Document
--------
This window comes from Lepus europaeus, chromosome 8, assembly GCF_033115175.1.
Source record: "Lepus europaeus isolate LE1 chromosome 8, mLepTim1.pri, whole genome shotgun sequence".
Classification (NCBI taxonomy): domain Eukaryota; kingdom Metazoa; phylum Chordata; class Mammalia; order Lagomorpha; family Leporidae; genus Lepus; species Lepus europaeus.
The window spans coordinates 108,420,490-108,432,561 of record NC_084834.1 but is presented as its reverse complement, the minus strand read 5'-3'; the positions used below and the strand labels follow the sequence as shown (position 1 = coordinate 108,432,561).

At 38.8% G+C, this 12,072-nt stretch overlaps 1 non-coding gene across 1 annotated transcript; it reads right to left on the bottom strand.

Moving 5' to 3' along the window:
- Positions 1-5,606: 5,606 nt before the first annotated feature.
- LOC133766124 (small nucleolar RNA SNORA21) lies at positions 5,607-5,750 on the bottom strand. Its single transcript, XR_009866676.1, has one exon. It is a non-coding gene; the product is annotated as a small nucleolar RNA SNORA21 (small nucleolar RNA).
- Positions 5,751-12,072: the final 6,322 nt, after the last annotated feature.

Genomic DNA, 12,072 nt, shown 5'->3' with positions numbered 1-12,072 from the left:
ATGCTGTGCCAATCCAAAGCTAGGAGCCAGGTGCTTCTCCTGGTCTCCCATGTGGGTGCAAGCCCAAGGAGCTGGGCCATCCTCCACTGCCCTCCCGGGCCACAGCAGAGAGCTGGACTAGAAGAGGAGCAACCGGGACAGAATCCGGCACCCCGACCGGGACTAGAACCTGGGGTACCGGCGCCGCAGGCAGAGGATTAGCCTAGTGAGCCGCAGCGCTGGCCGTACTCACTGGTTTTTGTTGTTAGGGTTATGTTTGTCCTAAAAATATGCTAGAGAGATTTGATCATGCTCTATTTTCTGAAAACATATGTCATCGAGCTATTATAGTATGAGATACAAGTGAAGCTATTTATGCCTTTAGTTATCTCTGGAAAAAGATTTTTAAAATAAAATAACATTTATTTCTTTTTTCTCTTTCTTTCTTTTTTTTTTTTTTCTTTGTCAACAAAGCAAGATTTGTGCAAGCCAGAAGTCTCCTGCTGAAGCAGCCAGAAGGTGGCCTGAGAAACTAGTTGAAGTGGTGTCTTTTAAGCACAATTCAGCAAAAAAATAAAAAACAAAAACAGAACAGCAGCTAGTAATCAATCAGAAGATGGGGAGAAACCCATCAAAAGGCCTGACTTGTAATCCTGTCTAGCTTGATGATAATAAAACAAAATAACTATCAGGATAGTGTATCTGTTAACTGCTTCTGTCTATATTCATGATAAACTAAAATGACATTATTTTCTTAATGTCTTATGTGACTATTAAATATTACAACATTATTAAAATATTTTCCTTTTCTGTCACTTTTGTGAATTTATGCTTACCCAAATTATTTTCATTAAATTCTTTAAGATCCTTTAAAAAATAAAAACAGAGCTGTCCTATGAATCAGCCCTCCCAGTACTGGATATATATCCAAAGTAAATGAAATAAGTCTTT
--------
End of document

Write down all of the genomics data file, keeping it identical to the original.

This window comes from Lepus europaeus, chromosome 8, assembly GCF_033115175.1.
Source record: "Lepus europaeus isolate LE1 chromosome 8, mLepTim1.pri, whole genome shotgun sequence".
Classification (NCBI taxonomy): domain Eukaryota; kingdom Metazoa; phylum Chordata; class Mammalia; order Lagomorpha; family Leporidae; genus Lepus; species Lepus europaeus.
The window spans coordinates 108,420,490-108,432,561 of record NC_084834.1 but is presented as its reverse complement, the minus strand read 5'-3'; the positions used below and the strand labels follow the sequence as shown (position 1 = coordinate 108,432,561).

At 38.8% G+C, this 12,072-nt stretch overlaps 1 non-coding gene across 1 annotated transcript; it reads right to left on the bottom strand.

Moving 5' to 3' along the window:
- Positions 1-5,606: 5,606 nt before the first annotated feature.
- LOC133766124 (small nucleolar RNA SNORA21) lies at positions 5,607-5,750 on the bottom strand. Its single transcript, XR_009866676.1, has one exon. It is a non-coding gene; the product is annotated as a small nucleolar RNA SNORA21 (small nucleolar RNA).
- Positions 5,751-12,072: the final 6,322 nt, after the last annotated feature.

Genomic DNA, 12,072 nt, shown 5'->3' with positions numbered 1-12,072 from the left:
ATGCTGTGCCAATCCAAAGCTAGGAGCCAGGTGCTTCTCCTGGTCTCCCATGTGGGTGCAAGCCCAAGGAGCTGGGCCATCCTCCACTGCCCTCCCGGGCCACAGCAGAGAGCTGGACTAGAAGAGGAGCAACCGGGACAGAATCCGGCACCCCGACCGGGACTAGAACCTGGGGTACCGGCGCCGCAGGCAGAGGATTAGCCTAGTGAGCCGCAGCGCTGGCCGTACTCACTGGTTTTTGTTGTTAGGGTTATGTTTGTCCTAAAAATATGCTAGAGAGATTTGATCATGCTCTATTTTCTGAAAACATATGTCATCGAGCTATTATAGTATGAGATACAAGTGAAGCTATTTATGCCTTTAGTTATCTCTGGAAAAAGATTTTTAAAATAAAATAACATTTATTTCTTTTTTCTCTTTCTTTCTTTTTTTTTTTTTTCTTTGTCAACAAAGCAAGATTTGTGCAAGCCAGAAGTCTCCTGCTGAAGCAGCCAGAAGGTGGCCTGAGAAACTAGTTGAAGTGGTGTCTTTTAAGCACAATTCAGCAAAAAAATAAAAAACAAAAACAGAACAGCAGCTAGTAATCAATCAGAAGATGGGGAGAAACCCATCAAAAGGCCTGACTTGTAATCCTGTCTAGCTTGATGATAATAAAACAAAATAACTATCAGGATAGTGTATCTGTTAACTGCTTCTGTCTATATTCATGATAAACTAAAATGACATTATTTTCTTAATGTCTTATGTGACTATTAAATATTACAACATTATTAAAATATTTTCCTTTTCTGTCACTTTTGTGAATTTATGCTTACCCAAATTATTTTCATTAAATTCTTTAAGATCCTTTAAAAAATAAAAACAGAGCTGTCCTATGAATCAGCCCTCCCAGTACTGGATATATATCCAAAGTAAATGAAATAAGTCTTT